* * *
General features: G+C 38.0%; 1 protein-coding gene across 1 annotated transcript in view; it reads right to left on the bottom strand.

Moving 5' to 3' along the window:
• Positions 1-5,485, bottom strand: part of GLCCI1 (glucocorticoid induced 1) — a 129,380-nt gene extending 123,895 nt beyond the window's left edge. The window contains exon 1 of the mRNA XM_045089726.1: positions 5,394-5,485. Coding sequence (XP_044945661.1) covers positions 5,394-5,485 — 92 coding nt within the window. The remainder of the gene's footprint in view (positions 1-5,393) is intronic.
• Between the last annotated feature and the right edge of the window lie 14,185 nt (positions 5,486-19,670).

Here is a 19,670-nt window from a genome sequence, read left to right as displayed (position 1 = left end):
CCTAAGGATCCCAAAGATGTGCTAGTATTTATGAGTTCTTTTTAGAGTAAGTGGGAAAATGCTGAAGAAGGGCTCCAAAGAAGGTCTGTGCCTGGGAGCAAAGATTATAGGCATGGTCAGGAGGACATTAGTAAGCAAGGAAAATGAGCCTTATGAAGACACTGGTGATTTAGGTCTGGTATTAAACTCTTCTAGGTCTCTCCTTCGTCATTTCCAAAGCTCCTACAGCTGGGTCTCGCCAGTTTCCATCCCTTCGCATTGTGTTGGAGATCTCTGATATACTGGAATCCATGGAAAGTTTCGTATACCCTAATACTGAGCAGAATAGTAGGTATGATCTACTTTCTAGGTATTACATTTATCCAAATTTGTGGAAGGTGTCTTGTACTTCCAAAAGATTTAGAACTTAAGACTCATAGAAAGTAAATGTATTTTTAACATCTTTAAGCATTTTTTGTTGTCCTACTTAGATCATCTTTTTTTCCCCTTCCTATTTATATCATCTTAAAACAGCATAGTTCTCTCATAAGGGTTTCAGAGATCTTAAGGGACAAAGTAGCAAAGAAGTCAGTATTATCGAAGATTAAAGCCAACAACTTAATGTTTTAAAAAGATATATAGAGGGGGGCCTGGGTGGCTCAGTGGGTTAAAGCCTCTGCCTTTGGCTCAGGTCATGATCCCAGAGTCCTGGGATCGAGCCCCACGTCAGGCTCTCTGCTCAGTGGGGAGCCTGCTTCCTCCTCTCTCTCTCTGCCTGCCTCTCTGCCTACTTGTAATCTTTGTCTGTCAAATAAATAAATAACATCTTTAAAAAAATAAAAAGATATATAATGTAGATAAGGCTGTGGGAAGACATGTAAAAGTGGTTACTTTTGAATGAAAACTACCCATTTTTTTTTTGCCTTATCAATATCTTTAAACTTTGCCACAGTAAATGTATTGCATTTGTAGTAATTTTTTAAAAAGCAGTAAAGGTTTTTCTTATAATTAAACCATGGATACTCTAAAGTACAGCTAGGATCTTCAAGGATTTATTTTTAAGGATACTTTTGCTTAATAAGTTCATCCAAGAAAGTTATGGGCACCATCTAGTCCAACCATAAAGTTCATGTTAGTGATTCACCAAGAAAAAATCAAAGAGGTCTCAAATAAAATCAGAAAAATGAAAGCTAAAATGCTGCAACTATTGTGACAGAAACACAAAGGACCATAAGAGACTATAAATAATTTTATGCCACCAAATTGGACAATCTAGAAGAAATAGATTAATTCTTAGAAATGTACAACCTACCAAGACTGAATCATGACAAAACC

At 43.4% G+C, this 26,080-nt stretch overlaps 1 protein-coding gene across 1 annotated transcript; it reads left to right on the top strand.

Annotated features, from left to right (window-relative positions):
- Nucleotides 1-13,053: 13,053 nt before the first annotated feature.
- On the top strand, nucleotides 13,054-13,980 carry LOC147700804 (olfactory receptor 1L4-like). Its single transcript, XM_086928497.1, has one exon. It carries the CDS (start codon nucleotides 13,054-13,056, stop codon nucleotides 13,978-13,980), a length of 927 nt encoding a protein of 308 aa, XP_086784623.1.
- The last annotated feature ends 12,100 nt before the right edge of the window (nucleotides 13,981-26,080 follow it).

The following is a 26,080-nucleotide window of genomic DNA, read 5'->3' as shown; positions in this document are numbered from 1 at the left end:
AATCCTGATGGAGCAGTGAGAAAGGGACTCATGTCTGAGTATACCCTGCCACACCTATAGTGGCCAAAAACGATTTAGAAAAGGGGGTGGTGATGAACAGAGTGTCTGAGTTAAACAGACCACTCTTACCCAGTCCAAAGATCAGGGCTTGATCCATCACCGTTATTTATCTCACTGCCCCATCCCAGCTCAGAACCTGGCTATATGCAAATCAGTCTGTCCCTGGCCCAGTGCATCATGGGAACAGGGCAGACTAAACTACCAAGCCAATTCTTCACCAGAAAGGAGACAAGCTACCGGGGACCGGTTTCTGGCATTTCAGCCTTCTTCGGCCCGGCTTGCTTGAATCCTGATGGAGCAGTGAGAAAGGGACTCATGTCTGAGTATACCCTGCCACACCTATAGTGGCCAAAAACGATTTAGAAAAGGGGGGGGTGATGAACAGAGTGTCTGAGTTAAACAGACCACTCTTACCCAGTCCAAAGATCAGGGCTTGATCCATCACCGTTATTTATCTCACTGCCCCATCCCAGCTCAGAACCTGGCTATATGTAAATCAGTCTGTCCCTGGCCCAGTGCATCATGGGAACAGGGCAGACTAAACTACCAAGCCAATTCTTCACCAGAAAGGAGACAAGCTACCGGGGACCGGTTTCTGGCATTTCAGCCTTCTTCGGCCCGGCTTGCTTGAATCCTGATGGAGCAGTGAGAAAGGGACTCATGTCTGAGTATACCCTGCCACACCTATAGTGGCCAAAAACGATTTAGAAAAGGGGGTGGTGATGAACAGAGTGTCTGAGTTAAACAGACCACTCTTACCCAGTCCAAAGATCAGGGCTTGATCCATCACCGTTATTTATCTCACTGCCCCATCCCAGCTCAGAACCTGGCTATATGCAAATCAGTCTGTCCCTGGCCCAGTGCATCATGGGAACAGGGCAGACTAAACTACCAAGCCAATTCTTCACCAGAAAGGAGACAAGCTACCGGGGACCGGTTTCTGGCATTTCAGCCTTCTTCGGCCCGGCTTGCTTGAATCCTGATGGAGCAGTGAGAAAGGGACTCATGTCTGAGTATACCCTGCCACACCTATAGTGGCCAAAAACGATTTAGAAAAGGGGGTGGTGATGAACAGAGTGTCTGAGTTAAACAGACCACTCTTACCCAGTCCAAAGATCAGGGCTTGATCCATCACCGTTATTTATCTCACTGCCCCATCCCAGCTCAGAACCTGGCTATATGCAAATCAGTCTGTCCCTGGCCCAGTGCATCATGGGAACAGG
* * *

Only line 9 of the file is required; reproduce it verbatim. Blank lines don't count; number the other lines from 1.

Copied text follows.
- Nucleotides 1-13,053: 13,053 nt before the first annotated feature.